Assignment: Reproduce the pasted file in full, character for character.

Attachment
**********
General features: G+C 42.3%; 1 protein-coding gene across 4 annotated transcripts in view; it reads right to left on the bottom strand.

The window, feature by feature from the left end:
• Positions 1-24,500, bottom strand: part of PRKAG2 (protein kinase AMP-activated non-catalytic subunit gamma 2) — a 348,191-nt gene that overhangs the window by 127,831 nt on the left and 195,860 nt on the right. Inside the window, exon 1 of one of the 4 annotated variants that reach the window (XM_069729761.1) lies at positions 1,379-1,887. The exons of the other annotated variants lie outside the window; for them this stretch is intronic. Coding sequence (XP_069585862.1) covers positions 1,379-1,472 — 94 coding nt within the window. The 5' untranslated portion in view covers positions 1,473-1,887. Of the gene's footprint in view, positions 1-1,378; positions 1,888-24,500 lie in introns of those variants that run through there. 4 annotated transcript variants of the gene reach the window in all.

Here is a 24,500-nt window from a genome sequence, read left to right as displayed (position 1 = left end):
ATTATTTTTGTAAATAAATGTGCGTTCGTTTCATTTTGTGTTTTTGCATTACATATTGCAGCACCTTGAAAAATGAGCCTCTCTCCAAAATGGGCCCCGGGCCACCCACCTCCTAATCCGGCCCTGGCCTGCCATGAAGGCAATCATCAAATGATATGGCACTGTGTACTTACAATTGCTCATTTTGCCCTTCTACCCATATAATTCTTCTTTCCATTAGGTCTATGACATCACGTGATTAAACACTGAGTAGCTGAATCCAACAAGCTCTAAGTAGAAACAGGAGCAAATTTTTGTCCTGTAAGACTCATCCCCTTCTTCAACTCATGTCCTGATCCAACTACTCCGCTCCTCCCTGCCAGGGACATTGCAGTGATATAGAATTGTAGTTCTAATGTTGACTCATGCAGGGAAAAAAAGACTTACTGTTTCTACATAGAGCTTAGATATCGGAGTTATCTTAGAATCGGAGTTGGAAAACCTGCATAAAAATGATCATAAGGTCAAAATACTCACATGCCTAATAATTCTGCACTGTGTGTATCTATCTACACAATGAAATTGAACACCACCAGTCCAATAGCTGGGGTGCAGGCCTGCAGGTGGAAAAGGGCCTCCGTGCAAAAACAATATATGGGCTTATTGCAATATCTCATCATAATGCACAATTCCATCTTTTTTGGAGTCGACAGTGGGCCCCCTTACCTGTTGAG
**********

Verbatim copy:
General features: G+C 42.3%; 1 protein-coding gene across 4 annotated transcripts in view; it reads right to left on the bottom strand.

The window, feature by feature from the left end:
• Positions 1-24,500, bottom strand: part of PRKAG2 (protein kinase AMP-activated non-catalytic subunit gamma 2) — a 348,191-nt gene that overhangs the window by 127,831 nt on the left and 195,860 nt on the right. Inside the window, exon 1 of one of the 4 annotated variants that reach the window (XM_069729761.1) lies at positions 1,379-1,887. The exons of the other annotated variants lie outside the window; for them this stretch is intronic. Coding sequence (XP_069585862.1) covers positions 1,379-1,472 — 94 coding nt within the window. The 5' untranslated portion in view covers positions 1,473-1,887. Of the gene's footprint in view, positions 1-1,378; positions 1,888-24,500 lie in introns of those variants that run through there. 4 annotated transcript variants of the gene reach the window in all.

Here is a 24,500-nt window from a genome sequence, read left to right as displayed (position 1 = left end):
ATTATTTTTGTAAATAAATGTGCGTTCGTTTCATTTTGTGTTTTTGCATTACATATTGCAGCACCTTGAAAAATGAGCCTCTCTCCAAAATGGGCCCCGGGCCACCCACCTCCTAATCCGGCCCTGGCCTGCCATGAAGGCAATCATCAAATGATATGGCACTGTGTACTTACAATTGCTCATTTTGCCCTTCTACCCATATAATTCTTCTTTCCATTAGGTCTATGACATCACGTGATTAAACACTGAGTAGCTGAATCCAACAAGCTCTAAGTAGAAACAGGAGCAAATTTTTGTCCTGTAAGACTCATCCCCTTCTTCAACTCATGTCCTGATCCAACTACTCCGCTCCTCCCTGCCAGGGACATTGCAGTGATATAGAATTGTAGTTCTAATGTTGACTCATGCAGGGAAAAAAAGACTTACTGTTTCTACATAGAGCTTAGATATCGGAGTTATCTTAGAATCGGAGTTGGAAAACCTGCATAAAAATGATCATAAGGTCAAAATACTCACATGCCTAATAATTCTGCACTGTGTGTATCTATCTACACAATGAAATTGAACACCACCAGTCCAATAGCTGGGGTGCAGGCCTGCAGGTGGAAAAGGGCCTCCGTGCAAAAACAATATATGGGCTTATTGCAATATCTCATCATAATGCACAATTCCATCTTTTTTGGAGTCGACAGTGGGCCCCCTTACCTGTTGAG